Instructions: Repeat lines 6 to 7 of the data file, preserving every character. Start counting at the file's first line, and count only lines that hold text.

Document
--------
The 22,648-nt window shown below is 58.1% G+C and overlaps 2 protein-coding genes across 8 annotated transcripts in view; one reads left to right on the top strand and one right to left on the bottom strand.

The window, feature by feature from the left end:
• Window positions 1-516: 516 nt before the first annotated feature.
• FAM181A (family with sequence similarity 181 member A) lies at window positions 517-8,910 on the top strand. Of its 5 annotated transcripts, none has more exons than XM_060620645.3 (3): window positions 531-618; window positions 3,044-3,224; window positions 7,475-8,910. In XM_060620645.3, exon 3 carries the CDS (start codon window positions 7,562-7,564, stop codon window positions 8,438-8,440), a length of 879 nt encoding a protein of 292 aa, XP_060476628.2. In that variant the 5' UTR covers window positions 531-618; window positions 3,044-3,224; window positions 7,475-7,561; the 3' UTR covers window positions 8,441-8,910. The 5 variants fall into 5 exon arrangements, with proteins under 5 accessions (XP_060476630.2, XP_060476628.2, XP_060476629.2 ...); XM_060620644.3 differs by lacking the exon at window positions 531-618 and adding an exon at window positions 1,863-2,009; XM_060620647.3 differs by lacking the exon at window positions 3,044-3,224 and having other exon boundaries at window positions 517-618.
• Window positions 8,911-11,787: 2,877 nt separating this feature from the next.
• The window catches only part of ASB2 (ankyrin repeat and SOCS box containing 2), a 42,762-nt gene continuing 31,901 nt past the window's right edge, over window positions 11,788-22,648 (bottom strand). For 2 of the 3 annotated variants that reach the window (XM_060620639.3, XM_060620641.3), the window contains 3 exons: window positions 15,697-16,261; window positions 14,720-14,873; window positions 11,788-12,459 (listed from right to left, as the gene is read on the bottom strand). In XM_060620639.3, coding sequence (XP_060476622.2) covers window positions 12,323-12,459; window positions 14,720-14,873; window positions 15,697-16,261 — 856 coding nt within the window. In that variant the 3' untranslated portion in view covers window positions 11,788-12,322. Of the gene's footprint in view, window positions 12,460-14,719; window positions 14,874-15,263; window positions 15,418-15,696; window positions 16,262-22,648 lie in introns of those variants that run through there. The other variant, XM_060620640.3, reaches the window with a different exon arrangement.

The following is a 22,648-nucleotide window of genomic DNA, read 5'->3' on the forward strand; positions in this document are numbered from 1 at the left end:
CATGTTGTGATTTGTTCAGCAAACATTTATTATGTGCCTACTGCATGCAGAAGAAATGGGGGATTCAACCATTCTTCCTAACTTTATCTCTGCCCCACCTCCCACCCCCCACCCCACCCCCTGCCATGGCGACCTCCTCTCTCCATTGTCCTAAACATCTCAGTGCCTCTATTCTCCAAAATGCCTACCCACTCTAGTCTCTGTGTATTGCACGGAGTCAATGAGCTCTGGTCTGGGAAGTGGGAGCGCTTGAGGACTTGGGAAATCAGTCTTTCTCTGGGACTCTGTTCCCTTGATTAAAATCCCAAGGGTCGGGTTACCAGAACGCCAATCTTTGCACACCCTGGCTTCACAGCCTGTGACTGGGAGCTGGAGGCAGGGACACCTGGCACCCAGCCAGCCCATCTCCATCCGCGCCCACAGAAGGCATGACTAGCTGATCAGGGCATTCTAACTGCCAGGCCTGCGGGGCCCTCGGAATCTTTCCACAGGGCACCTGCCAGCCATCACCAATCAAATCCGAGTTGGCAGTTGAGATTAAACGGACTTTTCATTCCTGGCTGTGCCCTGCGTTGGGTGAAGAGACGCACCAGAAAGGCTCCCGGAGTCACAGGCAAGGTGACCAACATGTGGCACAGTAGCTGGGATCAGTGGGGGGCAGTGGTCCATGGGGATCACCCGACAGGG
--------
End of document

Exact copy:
• The window catches only part of ASB2 (ankyrin repeat and SOCS box containing 2), a 42,762-nt gene continuing 31,901 nt past the window's right edge, over window positions 11,788-22,648 (bottom strand). For 2 of the 3 annotated variants that reach the window (XM_060620639.3, XM_060620641.3), the window contains 3 exons: window positions 15,697-16,261; window positions 14,720-14,873; window positions 11,788-12,459 (listed from right to left, as the gene is read on the bottom strand). In XM_060620639.3, coding sequence (XP_060476622.2) covers window positions 12,323-12,459; window positions 14,720-14,873; window positions 15,697-16,261 — 856 coding nt within the window. In that variant the 3' untranslated portion in view covers window positions 11,788-12,322. Of the gene's footprint in view, window positions 12,460-14,719; window positions 14,874-15,263; window positions 15,418-15,696; window positions 16,262-22,648 lie in introns of those variants that run through there. The other variant, XM_060620640.3, reaches the window with a different exon arrangement.

The following is a 22,648-nucleotide window of genomic DNA, read 5'->3' on the forward strand; positions in this document are numbered from 1 at the left end: